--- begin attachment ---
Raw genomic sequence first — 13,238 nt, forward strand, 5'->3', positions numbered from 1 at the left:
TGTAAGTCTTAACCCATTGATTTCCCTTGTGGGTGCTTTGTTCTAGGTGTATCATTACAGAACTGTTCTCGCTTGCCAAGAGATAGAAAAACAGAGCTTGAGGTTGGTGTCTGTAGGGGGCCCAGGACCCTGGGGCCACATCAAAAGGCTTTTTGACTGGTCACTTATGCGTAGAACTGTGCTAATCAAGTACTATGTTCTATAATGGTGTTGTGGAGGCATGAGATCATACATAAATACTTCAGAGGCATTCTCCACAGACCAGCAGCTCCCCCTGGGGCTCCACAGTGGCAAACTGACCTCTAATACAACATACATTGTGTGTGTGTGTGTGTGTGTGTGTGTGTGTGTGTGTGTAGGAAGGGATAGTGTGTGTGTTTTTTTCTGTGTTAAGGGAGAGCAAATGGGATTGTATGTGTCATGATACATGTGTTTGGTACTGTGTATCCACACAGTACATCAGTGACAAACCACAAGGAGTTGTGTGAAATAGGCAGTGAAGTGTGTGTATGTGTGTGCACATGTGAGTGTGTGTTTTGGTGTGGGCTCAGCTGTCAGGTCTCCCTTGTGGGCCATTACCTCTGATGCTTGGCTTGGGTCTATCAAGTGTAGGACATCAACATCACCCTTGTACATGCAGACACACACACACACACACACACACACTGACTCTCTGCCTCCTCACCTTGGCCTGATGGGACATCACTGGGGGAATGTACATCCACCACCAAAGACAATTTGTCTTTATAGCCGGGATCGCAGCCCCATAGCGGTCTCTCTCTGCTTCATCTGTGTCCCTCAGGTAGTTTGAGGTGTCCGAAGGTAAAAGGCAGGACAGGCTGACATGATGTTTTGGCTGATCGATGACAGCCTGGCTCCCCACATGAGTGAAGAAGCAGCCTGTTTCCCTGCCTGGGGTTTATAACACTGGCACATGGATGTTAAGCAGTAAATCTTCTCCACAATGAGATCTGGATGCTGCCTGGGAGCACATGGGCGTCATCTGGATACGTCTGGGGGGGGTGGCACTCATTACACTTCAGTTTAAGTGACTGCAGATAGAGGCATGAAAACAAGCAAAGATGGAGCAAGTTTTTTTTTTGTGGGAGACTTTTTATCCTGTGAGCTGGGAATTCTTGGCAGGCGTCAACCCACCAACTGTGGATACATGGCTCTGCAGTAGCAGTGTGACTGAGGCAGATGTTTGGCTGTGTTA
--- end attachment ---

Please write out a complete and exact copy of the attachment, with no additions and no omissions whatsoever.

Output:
Raw genomic sequence first — 13,238 nt, forward strand, 5'->3', positions numbered from 1 at the left:
TGTAAGTCTTAACCCATTGATTTCCCTTGTGGGTGCTTTGTTCTAGGTGTATCATTACAGAACTGTTCTCGCTTGCCAAGAGATAGAAAAACAGAGCTTGAGGTTGGTGTCTGTAGGGGGCCCAGGACCCTGGGGCCACATCAAAAGGCTTTTTGACTGGTCACTTATGCGTAGAACTGTGCTAATCAAGTACTATGTTCTATAATGGTGTTGTGGAGGCATGAGATCATACATAAATACTTCAGAGGCATTCTCCACAGACCAGCAGCTCCCCCTGGGGCTCCACAGTGGCAAACTGACCTCTAATACAACATACATTGTGTGTGTGTGTGTGTGTGTGTGTGTGTGTGTGTGTGTAGGAAGGGATAGTGTGTGTGTTTTTTTCTGTGTTAAGGGAGAGCAAATGGGATTGTATGTGTCATGATACATGTGTTTGGTACTGTGTATCCACACAGTACATCAGTGACAAACCACAAGGAGTTGTGTGAAATAGGCAGTGAAGTGTGTGTATGTGTGTGCACATGTGAGTGTGTGTTTTGGTGTGGGCTCAGCTGTCAGGTCTCCCTTGTGGGCCATTACCTCTGATGCTTGGCTTGGGTCTATCAAGTGTAGGACATCAACATCACCCTTGTACATGCAGACACACACACACACACACACACACACTGACTCTCTGCCTCCTCACCTTGGCCTGATGGGACATCACTGGGGGAATGTACATCCACCACCAAAGACAATTTGTCTTTATAGCCGGGATCGCAGCCCCATAGCGGTCTCTCTCTGCTTCATCTGTGTCCCTCAGGTAGTTTGAGGTGTCCGAAGGTAAAAGGCAGGACAGGCTGACATGATGTTTTGGCTGATCGATGACAGCCTGGCTCCCCACATGAGTGAAGAAGCAGCCTGTTTCCCTGCCTGGGGTTTATAACACTGGCACATGGATGTTAAGCAGTAAATCTTCTCCACAATGAGATCTGGATGCTGCCTGGGAGCACATGGGCGTCATCTGGATACGTCTGGGGGGGGTGGCACTCATTACACTTCAGTTTAAGTGACTGCAGATAGAGGCATGAAAACAAGCAAAGATGGAGCAAGTTTTTTTTTTGTGGGAGACTTTTTATCCTGTGAGCTGGGAATTCTTGGCAGGCGTCAACCCACCAACTGTGGATACATGGCTCTGCAGTAGCAGTGTGACTGAGGCAGATGTTTGGCTGTGTTA